Olyroos go for Gold and Screamers

Many went into Australia’s opening Olympic fixture unsure of how the Olyroos would fare against an Argentina side that was generally considered to be full of more talent and experience. 

And after a 13-year wait between Olympic appearances, you could have been forgiven for writing the Olyroos off.

But on what was a remarkable night, Australia defeated Argentina 2-0 in their opening clash of the Tokyo Olympics.

It took one minute for any doubt about the Olyroos at this level to dissipate when Daniel Arzani, who looked electrifying off the dribble throughout the whole match, won the ball high in Argentina’s half, drove, and danced his way past Argentine defenders into their area before having his final ball cleared away. All signs early on indicated that this Australian side were not going to be overawed by the situation.

It was a cagey opening to the affair, as both sides struggled to wrestle control of the ball and the match. Challenges flew in and frantic clearances were made as both sides launched wave after wave of attack and counterattack in an attempt to break the deadlock, but both sides’ defences were stubborn in giving up chances and effective in sweeping up the opposing attacks.

However, after 14 minutes, the Argentine defence cracked. Joel King, offering width down Australia’s left flank, was played through by a long ball. King’s ball across the goal missed every player in its path – both Australian and Argentine – but somehow found its way to Lachlan Wales at the back-post who was able to bundle his shot home and give Australia a deserved lead.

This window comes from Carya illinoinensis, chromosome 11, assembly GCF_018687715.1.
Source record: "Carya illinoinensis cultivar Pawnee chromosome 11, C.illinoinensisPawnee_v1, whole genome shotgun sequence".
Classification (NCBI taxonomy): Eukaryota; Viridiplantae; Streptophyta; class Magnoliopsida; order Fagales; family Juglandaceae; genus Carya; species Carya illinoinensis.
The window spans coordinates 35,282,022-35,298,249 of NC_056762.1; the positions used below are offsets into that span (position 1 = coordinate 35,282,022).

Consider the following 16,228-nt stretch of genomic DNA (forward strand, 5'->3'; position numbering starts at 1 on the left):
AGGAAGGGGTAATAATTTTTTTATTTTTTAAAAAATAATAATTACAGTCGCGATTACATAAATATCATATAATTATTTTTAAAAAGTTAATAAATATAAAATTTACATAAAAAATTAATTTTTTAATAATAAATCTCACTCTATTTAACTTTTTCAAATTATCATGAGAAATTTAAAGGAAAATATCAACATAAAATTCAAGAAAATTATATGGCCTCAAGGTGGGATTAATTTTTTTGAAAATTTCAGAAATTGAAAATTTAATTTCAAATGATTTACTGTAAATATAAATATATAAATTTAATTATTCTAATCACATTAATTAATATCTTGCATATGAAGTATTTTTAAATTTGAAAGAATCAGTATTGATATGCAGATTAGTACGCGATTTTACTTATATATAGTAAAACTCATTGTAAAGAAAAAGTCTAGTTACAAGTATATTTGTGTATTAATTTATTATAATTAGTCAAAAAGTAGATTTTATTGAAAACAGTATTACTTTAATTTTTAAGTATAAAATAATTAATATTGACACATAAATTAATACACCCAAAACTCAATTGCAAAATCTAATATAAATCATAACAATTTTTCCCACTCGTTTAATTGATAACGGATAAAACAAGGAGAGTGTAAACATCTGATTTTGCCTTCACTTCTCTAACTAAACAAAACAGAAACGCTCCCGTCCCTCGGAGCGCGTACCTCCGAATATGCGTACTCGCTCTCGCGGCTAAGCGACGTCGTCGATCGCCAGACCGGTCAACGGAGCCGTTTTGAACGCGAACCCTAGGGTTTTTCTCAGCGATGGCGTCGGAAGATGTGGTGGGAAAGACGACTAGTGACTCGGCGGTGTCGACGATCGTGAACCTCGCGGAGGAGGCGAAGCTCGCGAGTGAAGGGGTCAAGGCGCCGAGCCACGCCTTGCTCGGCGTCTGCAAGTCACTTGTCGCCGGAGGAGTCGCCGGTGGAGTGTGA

It was Australia’s first goal at the Olympics since Ruben Zadkovich scored against Serbia back in 2008.

Australia was finally rewarded for their resolute defence, energetic press and proactivity with the ball, and any myths about the ability of these young lads was diminished as the ball crossed the line.

The goal seemed to put the wind further in Australia’s sail. They pressed as a unit, flew into challenges and nullified any Argentine attack that threatened to destroy their lead. 

Conor Metcalfe was phenomenal in the midfield, so too were his partners in crime Denis Genreau and Riley McGree. All three brilliantly protected the ball with their quick feet and neat passing, but Metcalfe was superb at breaking down Argentina’s attack and screening a back four that probably didn’t need to be screened, such was the form they were in. 

Harry Souttar, towering over every Argentine on the field, was dominant both in the air and on the floor, not allowing any Argentine to pass him as if his life depended on it. 

And as the midfield battle continued to play out chances were few and far between. Carlos Valenzuela had a shot headed clear by Thomas Deng midway through the half before an extraordinary bicycle kick attempt from McGree – a man who is no stranger to the spectacular – was saved by Ledesma. 

Argentina hit the bar with a cross-cum-shot from Ezequiel Barco, and for a good 20-minute stretch in the middle of the half, the game was predominantly played in the midfield.